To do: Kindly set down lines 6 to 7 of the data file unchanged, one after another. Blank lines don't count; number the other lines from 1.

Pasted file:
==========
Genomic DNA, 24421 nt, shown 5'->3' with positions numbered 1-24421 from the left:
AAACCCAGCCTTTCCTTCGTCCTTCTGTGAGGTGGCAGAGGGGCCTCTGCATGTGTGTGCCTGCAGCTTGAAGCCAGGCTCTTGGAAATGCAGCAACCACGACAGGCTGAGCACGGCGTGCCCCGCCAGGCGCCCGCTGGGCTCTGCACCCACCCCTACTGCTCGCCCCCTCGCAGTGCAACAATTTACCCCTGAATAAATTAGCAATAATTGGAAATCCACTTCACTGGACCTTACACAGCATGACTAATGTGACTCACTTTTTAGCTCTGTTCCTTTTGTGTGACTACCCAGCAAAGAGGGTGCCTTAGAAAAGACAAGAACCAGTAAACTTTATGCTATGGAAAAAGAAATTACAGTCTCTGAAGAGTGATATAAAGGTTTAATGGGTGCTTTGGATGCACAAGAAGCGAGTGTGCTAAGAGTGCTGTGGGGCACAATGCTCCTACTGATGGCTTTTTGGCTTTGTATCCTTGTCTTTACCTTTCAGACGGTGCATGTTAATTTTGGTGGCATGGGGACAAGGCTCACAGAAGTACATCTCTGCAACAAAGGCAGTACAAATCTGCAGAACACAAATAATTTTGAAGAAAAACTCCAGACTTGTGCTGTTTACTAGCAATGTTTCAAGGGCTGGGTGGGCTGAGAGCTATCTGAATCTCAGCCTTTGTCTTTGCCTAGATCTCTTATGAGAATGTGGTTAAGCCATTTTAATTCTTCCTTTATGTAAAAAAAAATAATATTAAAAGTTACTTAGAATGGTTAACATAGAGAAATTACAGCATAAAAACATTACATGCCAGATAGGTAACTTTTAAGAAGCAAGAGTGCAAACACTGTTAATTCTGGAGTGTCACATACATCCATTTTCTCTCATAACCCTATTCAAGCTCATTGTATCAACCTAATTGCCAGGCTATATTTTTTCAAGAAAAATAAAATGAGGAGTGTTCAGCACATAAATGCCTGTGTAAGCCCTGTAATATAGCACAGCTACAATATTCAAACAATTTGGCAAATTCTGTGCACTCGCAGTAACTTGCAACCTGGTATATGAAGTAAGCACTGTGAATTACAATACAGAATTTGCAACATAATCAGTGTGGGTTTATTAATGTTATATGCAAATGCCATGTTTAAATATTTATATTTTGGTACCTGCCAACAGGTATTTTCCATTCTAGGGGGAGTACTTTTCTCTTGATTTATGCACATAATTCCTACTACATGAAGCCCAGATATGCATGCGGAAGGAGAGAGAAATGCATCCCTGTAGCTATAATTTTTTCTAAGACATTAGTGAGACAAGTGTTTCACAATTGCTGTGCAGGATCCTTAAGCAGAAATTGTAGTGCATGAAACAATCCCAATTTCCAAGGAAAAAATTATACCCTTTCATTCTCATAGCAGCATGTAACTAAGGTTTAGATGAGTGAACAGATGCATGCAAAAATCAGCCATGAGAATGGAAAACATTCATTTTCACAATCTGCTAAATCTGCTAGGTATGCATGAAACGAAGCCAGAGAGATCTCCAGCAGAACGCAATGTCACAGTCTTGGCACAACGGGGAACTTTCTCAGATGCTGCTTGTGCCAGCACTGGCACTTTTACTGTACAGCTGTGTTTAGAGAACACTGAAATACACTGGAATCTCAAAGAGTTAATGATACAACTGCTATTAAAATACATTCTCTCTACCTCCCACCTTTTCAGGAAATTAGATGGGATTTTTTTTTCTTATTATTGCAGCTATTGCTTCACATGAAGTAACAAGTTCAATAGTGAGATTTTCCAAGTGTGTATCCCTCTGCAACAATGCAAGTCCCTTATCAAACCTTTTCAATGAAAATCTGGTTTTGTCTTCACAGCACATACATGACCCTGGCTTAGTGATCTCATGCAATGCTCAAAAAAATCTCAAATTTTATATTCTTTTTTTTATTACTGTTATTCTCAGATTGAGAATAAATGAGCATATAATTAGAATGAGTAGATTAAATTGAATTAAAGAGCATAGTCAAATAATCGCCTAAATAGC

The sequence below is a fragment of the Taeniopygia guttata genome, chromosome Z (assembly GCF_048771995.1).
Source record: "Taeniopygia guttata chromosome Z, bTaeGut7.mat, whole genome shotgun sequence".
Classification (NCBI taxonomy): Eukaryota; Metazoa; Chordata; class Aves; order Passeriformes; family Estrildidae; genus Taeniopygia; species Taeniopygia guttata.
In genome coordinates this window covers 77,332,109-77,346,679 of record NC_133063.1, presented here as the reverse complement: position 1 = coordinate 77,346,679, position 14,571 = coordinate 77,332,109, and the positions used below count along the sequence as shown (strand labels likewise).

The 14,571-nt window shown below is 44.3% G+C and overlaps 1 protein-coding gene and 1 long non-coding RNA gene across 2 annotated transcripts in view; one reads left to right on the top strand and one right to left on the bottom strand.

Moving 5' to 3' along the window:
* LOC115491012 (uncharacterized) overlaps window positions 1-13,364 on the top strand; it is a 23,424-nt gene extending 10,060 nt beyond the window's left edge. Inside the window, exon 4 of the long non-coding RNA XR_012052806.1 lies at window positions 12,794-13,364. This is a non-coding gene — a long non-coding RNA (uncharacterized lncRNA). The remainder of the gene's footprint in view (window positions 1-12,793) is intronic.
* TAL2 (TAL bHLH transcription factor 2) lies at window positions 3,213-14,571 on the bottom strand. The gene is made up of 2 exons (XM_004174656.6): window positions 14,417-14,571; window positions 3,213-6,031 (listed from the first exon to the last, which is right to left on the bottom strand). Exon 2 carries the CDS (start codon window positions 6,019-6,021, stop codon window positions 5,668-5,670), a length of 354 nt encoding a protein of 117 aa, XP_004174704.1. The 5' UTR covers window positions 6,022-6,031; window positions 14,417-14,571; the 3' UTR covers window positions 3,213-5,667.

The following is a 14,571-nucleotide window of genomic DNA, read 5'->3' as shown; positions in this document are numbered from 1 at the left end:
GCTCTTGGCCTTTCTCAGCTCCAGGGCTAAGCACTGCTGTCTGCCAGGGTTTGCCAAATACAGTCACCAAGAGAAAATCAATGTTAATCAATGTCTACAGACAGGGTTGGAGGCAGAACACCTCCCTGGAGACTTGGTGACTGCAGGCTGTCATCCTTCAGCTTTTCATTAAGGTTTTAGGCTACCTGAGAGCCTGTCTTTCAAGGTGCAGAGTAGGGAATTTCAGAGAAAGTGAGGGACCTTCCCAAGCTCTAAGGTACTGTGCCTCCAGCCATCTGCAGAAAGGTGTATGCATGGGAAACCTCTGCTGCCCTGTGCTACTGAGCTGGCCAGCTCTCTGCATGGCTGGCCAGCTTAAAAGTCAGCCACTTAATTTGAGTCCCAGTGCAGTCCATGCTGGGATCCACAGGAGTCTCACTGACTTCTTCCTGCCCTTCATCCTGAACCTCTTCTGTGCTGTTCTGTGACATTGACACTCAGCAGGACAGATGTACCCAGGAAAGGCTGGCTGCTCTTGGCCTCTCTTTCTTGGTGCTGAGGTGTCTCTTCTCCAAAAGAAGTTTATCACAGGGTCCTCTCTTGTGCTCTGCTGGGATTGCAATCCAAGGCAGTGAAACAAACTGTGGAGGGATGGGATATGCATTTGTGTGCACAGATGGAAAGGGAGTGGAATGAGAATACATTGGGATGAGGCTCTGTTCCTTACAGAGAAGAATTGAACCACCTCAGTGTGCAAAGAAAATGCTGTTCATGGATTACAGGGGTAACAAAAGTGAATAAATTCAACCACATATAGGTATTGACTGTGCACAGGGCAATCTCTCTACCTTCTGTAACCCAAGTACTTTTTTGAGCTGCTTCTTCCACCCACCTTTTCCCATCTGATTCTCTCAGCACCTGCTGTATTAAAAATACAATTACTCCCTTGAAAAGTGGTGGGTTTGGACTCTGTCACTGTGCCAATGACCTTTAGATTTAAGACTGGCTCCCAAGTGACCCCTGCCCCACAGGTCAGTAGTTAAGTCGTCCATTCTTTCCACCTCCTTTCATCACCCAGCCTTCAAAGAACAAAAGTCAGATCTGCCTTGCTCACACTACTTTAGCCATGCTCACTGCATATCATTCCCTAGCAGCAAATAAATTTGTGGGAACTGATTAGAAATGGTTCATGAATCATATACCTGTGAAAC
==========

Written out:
In genome coordinates this window covers 77,332,109-77,346,679 of record NC_133063.1, presented here as the reverse complement: position 1 = coordinate 77,346,679, position 14,571 = coordinate 77,332,109, and the positions used below count along the sequence as shown (strand labels likewise).

The 14,571-nt window shown below is 44.3% G+C and overlaps 1 protein-coding gene and 1 long non-coding RNA gene across 2 annotated transcripts in view; one reads left to right on the top strand and one right to left on the bottom strand.